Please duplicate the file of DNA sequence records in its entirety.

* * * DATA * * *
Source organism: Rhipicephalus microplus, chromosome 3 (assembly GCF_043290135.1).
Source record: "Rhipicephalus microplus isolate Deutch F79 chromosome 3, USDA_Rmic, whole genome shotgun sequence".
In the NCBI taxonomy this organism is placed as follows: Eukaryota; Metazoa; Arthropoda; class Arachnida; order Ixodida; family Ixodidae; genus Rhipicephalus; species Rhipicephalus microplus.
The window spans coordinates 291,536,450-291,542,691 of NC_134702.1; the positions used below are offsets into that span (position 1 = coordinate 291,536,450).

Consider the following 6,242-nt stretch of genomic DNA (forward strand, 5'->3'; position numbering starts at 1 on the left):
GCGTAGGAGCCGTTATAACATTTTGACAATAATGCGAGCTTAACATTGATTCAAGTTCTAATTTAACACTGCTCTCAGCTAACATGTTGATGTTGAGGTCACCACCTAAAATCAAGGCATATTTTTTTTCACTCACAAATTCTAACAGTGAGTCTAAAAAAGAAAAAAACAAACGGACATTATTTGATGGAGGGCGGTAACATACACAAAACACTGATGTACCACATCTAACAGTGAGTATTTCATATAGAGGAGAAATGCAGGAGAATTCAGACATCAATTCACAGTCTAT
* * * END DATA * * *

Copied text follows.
Source organism: Rhipicephalus microplus, chromosome 3 (assembly GCF_043290135.1).
Source record: "Rhipicephalus microplus isolate Deutch F79 chromosome 3, USDA_Rmic, whole genome shotgun sequence".
In the NCBI taxonomy this organism is placed as follows: Eukaryota; Metazoa; Arthropoda; class Arachnida; order Ixodida; family Ixodidae; genus Rhipicephalus; species Rhipicephalus microplus.
The window spans coordinates 291,536,450-291,542,691 of NC_134702.1; the positions used below are offsets into that span (position 1 = coordinate 291,536,450).

Consider the following 6,242-nt stretch of genomic DNA (forward strand, 5'->3'; position numbering starts at 1 on the left):
GCGTAGGAGCCGTTATAACATTTTGACAATAATGCGAGCTTAACATTGATTCAAGTTCTAATTTAACACTGCTCTCAGCTAACATGTTGATGTTGAGGTCACCACCTAAAATCAAGGCATATTTTTTTTCACTCACAAATTCTAACAGTGAGTCTAAAAAAGAAAAAAACAAACGGACATTATTTGATGGAGGGCGGTAACATACACAAAACACTGATGTACCACATCTAACAGTGAGTATTTCATATAGAGGAGAAATGCAGGAGAATTCAGACATCAATTCACAGTCTAT